Snyder family helps in ‘Making Christmas Bright’ at Inter-State Studios


By Hope Lecchi - [email protected]



The center tree at the flag pole at Inter-State Studio and Publishing Co. is lit in blue Thursday night. Company employees use more than 15,000 LED lights to decorate the front of the building, shrubs and 12 trees on the property. The display is synchronized to music and is lit each year, for the first time, the night before Thanksgiving. The display can be viewed through Jan. 2.


One of the 12 trees surrounded by shrubs is lit on the property of Inter-State Studio and Publishing Co. The Snyder family began the business in 1933, and created a holiday light show in 2009 as a way to say thank you to their patrons and the community.


The three front arches and left front of Inter-State Studio and Publishing Co. is shown Thursday night. Employee George Baim III designed the display and programs the lights to music. The placement of the lights takes two weeks. It takes 15 to 20 hours to program a three-minute song for the annual lighting display.


By Hope Lecchi

[email protected]

The center tree at the flag pole at Inter-State Studio and Publishing Co. is lit in blue Thursday night. Company employees use more than 15,000 LED lights to decorate the front of the building, shrubs and 12 trees on the property. The display is synchronized to music and is lit each year, for the first time, the night before Thanksgiving. The display can be viewed through Jan. 2.
http://sedaliademocrat.com/wp-content/uploads/2015/12/web1_tsd121215lights1.jpgThe center tree at the flag pole at Inter-State Studio and Publishing Co. is lit in blue Thursday night. Company employees use more than 15,000 LED lights to decorate the front of the building, shrubs and 12 trees on the property. The display is synchronized to music and is lit each year, for the first time, the night before Thanksgiving. The display can be viewed through Jan. 2.

One of the 12 trees surrounded by shrubs is lit on the property of Inter-State Studio and Publishing Co. The Snyder family began the business in 1933, and created a holiday light show in 2009 as a way to say thank you to their patrons and the community.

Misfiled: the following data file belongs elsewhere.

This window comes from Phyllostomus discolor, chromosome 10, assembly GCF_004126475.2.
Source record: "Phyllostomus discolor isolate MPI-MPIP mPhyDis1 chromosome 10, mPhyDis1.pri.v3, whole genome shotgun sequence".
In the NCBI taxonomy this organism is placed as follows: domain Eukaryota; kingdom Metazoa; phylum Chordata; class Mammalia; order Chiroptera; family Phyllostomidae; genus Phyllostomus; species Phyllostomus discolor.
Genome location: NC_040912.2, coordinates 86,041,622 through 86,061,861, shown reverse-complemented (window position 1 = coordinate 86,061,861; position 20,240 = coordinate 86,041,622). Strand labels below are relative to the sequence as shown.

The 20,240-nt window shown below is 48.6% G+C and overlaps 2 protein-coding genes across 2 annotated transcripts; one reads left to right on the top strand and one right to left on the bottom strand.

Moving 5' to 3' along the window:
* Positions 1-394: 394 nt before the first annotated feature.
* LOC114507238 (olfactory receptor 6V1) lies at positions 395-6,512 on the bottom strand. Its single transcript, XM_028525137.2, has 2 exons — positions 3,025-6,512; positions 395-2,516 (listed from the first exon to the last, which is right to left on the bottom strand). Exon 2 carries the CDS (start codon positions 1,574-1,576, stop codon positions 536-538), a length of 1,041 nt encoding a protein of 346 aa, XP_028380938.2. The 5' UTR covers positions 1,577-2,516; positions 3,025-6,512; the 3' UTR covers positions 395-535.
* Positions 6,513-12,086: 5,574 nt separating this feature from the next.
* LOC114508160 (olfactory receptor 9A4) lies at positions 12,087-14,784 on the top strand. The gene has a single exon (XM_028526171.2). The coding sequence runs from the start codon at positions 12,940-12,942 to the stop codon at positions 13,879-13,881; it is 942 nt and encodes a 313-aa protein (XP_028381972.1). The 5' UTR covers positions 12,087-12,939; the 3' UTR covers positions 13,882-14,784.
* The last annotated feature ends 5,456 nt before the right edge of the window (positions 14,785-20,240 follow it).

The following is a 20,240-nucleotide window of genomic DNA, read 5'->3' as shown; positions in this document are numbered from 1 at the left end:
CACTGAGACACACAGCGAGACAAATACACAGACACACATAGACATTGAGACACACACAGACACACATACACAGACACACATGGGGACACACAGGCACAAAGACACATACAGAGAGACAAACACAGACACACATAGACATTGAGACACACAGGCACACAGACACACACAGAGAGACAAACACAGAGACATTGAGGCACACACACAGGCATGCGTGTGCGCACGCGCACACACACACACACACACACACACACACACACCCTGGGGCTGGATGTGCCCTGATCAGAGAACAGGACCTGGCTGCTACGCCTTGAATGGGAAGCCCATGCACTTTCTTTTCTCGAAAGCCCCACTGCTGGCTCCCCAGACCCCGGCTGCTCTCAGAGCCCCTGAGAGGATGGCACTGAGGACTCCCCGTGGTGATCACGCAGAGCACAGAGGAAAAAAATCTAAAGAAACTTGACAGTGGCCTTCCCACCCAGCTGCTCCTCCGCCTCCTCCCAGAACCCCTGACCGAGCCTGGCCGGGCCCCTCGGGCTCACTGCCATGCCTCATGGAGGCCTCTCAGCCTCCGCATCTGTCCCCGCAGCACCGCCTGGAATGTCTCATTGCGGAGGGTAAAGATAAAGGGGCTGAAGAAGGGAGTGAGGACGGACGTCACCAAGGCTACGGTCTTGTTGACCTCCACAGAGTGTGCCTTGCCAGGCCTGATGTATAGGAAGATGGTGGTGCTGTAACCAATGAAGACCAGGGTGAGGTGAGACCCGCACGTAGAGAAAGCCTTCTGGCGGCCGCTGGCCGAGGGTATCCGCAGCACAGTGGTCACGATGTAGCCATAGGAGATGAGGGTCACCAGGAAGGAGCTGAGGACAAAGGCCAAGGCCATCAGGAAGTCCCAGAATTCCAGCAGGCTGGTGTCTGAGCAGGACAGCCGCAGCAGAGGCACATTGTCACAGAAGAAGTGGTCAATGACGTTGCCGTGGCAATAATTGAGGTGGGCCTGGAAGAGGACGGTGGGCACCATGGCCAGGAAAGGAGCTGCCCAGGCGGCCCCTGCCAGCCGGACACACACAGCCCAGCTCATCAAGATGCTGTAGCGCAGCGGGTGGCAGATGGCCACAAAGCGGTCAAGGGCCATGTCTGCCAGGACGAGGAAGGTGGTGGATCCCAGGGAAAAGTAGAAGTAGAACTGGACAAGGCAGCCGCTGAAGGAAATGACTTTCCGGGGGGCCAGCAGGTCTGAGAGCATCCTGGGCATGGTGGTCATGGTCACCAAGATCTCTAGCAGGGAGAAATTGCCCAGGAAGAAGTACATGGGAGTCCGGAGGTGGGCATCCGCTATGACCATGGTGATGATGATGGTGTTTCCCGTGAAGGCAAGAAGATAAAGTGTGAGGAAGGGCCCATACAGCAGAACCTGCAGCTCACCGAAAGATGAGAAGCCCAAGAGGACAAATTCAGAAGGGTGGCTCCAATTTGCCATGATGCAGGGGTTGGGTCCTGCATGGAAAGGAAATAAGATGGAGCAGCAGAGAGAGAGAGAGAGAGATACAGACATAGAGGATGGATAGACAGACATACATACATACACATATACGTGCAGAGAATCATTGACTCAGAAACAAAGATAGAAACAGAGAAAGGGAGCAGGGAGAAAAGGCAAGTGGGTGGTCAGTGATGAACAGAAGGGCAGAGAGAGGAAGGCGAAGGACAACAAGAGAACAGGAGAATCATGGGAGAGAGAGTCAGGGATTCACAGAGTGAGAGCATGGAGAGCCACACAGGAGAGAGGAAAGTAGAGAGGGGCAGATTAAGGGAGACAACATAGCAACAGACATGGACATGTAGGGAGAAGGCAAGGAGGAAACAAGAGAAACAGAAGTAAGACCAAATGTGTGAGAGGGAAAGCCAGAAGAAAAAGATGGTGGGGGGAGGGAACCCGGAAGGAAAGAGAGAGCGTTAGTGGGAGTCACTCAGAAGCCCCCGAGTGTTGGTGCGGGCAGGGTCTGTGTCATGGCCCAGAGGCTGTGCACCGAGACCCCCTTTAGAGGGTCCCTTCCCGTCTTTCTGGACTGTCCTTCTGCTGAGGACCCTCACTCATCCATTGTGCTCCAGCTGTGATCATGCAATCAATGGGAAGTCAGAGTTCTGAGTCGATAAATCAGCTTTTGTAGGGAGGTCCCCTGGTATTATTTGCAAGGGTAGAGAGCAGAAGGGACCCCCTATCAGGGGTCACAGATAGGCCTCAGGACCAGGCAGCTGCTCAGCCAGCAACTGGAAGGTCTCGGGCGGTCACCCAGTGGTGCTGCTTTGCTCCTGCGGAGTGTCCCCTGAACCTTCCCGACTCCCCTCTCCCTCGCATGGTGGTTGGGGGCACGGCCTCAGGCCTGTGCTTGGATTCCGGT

http://sedaliademocrat.com/wp-content/uploads/2015/12/web1_tsd121215lights4.jpgOne of the 12 trees surrounded by shrubs is lit on the property of Inter-State Studio and Publishing Co. The Snyder family began the business in 1933, and created a holiday light show in 2009 as a way to say thank you to their patrons and the community.

The three front arches and left front of Inter-State Studio and Publishing Co. is shown Thursday night. Employee George Baim III designed the display and programs the lights to music. The placement of the lights takes two weeks. It takes 15 to 20 hours to program a three-minute song for the annual lighting display.
http://sedaliademocrat.com/wp-content/uploads/2015/12/web1_tsd121215lights2.jpgThe three front arches and left front of Inter-State Studio and Publishing Co. is shown Thursday night. Employee George Baim III designed the display and programs the lights to music. The placement of the lights takes two weeks. It takes 15 to 20 hours to program a three-minute song for the annual lighting display.

It has been a part of Sedalia’s holiday tradition lighting up the night sky since 2009.

Many local residents and visitors from across the country travel each year to view the Christmas lights at Inter-State Studio and Publishing Co., 3500 Snyder Ave.

The business, owned by the Snyder Family since 1933, began the holiday lighting display in 2009.